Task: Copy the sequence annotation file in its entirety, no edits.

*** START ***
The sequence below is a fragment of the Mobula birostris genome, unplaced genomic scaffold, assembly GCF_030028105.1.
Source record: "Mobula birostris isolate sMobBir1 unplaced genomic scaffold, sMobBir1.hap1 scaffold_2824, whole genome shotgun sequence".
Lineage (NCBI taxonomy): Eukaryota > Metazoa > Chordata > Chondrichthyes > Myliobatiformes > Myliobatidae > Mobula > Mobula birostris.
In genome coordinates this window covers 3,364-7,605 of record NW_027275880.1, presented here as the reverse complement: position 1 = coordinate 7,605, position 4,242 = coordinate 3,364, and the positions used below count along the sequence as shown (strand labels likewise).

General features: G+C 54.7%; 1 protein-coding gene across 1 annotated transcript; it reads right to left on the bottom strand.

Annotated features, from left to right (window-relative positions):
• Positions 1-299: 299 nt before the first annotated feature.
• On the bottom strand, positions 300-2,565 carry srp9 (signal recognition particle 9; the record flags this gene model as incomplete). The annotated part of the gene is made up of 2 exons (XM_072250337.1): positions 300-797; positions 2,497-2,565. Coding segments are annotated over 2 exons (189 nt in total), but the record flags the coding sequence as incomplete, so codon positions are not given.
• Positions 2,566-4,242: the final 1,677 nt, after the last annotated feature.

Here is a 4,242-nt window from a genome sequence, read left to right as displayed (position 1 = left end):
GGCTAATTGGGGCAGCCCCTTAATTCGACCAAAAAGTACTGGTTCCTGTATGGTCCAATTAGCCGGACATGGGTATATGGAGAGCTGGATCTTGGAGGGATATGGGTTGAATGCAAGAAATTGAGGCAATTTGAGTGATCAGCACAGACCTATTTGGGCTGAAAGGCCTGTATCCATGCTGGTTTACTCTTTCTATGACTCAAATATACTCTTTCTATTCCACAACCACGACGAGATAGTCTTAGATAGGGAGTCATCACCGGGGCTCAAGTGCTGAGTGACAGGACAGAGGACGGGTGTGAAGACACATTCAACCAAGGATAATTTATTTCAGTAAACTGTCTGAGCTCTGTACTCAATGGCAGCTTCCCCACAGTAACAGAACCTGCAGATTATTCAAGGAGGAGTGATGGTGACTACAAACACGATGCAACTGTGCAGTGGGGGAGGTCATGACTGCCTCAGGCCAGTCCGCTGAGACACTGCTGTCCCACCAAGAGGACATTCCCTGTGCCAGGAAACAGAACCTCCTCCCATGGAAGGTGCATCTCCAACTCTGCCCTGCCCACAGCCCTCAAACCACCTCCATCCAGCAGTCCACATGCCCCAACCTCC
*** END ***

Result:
The sequence below is a fragment of the Mobula birostris genome, unplaced genomic scaffold, assembly GCF_030028105.1.
Source record: "Mobula birostris isolate sMobBir1 unplaced genomic scaffold, sMobBir1.hap1 scaffold_2824, whole genome shotgun sequence".
Lineage (NCBI taxonomy): Eukaryota > Metazoa > Chordata > Chondrichthyes > Myliobatiformes > Myliobatidae > Mobula > Mobula birostris.
In genome coordinates this window covers 3,364-7,605 of record NW_027275880.1, presented here as the reverse complement: position 1 = coordinate 7,605, position 4,242 = coordinate 3,364, and the positions used below count along the sequence as shown (strand labels likewise).

General features: G+C 54.7%; 1 protein-coding gene across 1 annotated transcript; it reads right to left on the bottom strand.

Annotated features, from left to right (window-relative positions):
• Positions 1-299: 299 nt before the first annotated feature.
• On the bottom strand, positions 300-2,565 carry srp9 (signal recognition particle 9; the record flags this gene model as incomplete). The annotated part of the gene is made up of 2 exons (XM_072250337.1): positions 300-797; positions 2,497-2,565. Coding segments are annotated over 2 exons (189 nt in total), but the record flags the coding sequence as incomplete, so codon positions are not given.
• Positions 2,566-4,242: the final 1,677 nt, after the last annotated feature.

Here is a 4,242-nt window from a genome sequence, read left to right as displayed (position 1 = left end):
GGCTAATTGGGGCAGCCCCTTAATTCGACCAAAAAGTACTGGTTCCTGTATGGTCCAATTAGCCGGACATGGGTATATGGAGAGCTGGATCTTGGAGGGATATGGGTTGAATGCAAGAAATTGAGGCAATTTGAGTGATCAGCACAGACCTATTTGGGCTGAAAGGCCTGTATCCATGCTGGTTTACTCTTTCTATGACTCAAATATACTCTTTCTATTCCACAACCACGACGAGATAGTCTTAGATAGGGAGTCATCACCGGGGCTCAAGTGCTGAGTGACAGGACAGAGGACGGGTGTGAAGACACATTCAACCAAGGATAATTTATTTCAGTAAACTGTCTGAGCTCTGTACTCAATGGCAGCTTCCCCACAGTAACAGAACCTGCAGATTATTCAAGGAGGAGTGATGGTGACTACAAACACGATGCAACTGTGCAGTGGGGGAGGTCATGACTGCCTCAGGCCAGTCCGCTGAGACACTGCTGTCCCACCAAGAGGACATTCCCTGTGCCAGGAAACAGAACCTCCTCCCATGGAAGGTGCATCTCCAACTCTGCCCTGCCCACAGCCCTCAAACCACCTCCATCCAGCAGTCCACATGCCCCAACCTCC